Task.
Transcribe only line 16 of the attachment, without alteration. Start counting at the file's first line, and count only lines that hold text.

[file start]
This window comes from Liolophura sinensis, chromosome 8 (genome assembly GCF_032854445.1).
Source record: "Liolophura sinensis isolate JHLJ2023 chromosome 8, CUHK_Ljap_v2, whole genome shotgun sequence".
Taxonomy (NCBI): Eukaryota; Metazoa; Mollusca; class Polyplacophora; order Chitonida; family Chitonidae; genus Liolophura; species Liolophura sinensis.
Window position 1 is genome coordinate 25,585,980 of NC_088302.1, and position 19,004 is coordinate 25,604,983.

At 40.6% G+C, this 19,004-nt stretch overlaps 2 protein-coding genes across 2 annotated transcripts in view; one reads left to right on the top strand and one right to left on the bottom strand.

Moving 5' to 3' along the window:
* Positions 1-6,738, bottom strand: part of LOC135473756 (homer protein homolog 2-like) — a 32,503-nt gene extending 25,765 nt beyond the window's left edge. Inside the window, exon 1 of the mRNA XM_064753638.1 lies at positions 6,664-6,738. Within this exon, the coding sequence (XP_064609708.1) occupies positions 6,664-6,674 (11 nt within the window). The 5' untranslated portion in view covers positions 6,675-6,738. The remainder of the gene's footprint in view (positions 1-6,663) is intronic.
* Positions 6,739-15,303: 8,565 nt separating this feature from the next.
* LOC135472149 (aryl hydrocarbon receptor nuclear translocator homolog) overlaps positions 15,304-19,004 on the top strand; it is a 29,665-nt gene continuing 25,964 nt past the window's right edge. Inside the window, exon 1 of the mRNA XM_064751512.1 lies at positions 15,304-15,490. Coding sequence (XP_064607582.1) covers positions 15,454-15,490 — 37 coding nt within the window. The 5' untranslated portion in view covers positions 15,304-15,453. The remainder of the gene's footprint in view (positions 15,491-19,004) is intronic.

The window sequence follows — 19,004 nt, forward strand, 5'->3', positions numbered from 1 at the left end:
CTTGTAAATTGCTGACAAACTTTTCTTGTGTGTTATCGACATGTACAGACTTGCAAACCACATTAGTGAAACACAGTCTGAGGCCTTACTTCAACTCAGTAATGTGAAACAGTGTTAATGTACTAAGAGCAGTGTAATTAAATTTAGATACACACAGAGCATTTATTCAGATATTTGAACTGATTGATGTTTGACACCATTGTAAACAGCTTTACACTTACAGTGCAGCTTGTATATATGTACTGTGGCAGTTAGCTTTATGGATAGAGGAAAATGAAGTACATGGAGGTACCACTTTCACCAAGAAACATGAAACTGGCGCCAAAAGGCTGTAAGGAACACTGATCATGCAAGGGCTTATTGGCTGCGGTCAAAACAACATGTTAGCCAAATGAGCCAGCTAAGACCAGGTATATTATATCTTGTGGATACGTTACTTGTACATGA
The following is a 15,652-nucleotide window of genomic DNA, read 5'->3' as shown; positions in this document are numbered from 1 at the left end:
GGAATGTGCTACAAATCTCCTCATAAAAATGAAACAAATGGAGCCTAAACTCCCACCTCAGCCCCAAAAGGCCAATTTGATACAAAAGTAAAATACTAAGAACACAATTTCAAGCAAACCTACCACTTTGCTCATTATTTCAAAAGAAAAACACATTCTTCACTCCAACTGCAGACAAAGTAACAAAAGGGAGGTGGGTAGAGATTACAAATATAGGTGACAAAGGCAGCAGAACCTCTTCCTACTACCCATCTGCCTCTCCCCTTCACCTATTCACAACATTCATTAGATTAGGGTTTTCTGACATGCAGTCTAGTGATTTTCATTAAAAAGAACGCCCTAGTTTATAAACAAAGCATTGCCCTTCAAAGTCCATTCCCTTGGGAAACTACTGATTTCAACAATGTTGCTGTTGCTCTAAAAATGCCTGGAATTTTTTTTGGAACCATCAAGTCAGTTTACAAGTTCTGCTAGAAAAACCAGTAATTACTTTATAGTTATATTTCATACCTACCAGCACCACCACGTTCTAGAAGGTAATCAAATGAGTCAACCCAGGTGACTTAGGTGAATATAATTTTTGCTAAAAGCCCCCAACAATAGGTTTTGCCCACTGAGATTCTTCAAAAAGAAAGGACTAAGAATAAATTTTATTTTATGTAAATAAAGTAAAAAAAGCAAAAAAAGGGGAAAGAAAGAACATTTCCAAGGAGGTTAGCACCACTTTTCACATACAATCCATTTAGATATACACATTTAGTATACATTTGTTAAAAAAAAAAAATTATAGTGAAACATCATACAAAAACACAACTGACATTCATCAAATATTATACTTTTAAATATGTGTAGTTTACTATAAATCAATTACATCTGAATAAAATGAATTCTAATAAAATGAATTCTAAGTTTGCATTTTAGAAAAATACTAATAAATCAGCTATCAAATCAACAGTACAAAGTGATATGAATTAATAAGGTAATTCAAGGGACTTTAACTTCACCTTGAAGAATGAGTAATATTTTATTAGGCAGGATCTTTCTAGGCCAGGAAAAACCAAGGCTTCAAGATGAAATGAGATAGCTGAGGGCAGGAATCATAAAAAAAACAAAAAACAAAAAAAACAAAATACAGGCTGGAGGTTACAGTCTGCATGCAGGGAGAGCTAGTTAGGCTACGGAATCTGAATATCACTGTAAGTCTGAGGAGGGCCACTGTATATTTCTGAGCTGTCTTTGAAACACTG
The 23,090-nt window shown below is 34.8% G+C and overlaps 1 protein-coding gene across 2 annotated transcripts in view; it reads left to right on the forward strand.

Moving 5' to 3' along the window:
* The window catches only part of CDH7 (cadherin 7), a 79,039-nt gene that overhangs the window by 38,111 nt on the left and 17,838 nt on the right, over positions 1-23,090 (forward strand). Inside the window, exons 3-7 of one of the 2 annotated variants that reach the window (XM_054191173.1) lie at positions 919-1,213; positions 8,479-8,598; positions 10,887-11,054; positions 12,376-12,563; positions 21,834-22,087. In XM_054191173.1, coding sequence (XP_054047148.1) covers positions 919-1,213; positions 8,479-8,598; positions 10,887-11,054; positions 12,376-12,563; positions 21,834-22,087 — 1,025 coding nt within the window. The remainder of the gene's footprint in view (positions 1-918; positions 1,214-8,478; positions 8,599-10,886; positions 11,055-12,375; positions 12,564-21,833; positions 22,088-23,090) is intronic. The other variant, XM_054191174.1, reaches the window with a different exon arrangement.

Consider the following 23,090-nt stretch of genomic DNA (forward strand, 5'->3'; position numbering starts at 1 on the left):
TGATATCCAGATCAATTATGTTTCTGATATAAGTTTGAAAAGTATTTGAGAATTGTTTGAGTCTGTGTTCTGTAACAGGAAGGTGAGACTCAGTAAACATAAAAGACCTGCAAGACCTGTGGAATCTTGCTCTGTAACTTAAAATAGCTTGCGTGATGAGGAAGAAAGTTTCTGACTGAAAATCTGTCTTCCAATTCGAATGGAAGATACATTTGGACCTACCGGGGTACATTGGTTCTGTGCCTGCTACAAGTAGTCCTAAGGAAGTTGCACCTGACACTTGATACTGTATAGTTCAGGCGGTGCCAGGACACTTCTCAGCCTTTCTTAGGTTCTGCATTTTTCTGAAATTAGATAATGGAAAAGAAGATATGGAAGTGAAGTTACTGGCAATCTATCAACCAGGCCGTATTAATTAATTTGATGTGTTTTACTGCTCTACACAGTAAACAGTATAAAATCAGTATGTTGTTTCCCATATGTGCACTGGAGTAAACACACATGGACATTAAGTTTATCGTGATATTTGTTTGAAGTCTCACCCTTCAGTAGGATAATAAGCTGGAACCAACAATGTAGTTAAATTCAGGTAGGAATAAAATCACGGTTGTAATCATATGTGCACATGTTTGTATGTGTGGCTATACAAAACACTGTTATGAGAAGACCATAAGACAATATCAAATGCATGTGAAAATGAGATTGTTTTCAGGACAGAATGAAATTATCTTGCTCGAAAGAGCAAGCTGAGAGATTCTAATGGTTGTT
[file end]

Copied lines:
* The window catches only part of CDH7 (cadherin 7), a 79,039-nt gene that overhangs the window by 38,111 nt on the left and 17,838 nt on the right, over positions 1-23,090 (forward strand). Inside the window, exons 3-7 of one of the 2 annotated variants that reach the window (XM_054191173.1) lie at positions 919-1,213; positions 8,479-8,598; positions 10,887-11,054; positions 12,376-12,563; positions 21,834-22,087. In XM_054191173.1, coding sequence (XP_054047148.1) covers positions 919-1,213; positions 8,479-8,598; positions 10,887-11,054; positions 12,376-12,563; positions 21,834-22,087 — 1,025 coding nt within the window. The remainder of the gene's footprint in view (positions 1-918; positions 1,214-8,478; positions 8,599-10,886; positions 11,055-12,375; positions 12,564-21,833; positions 22,088-23,090) is intronic. The other variant, XM_054191174.1, reaches the window with a different exon arrangement.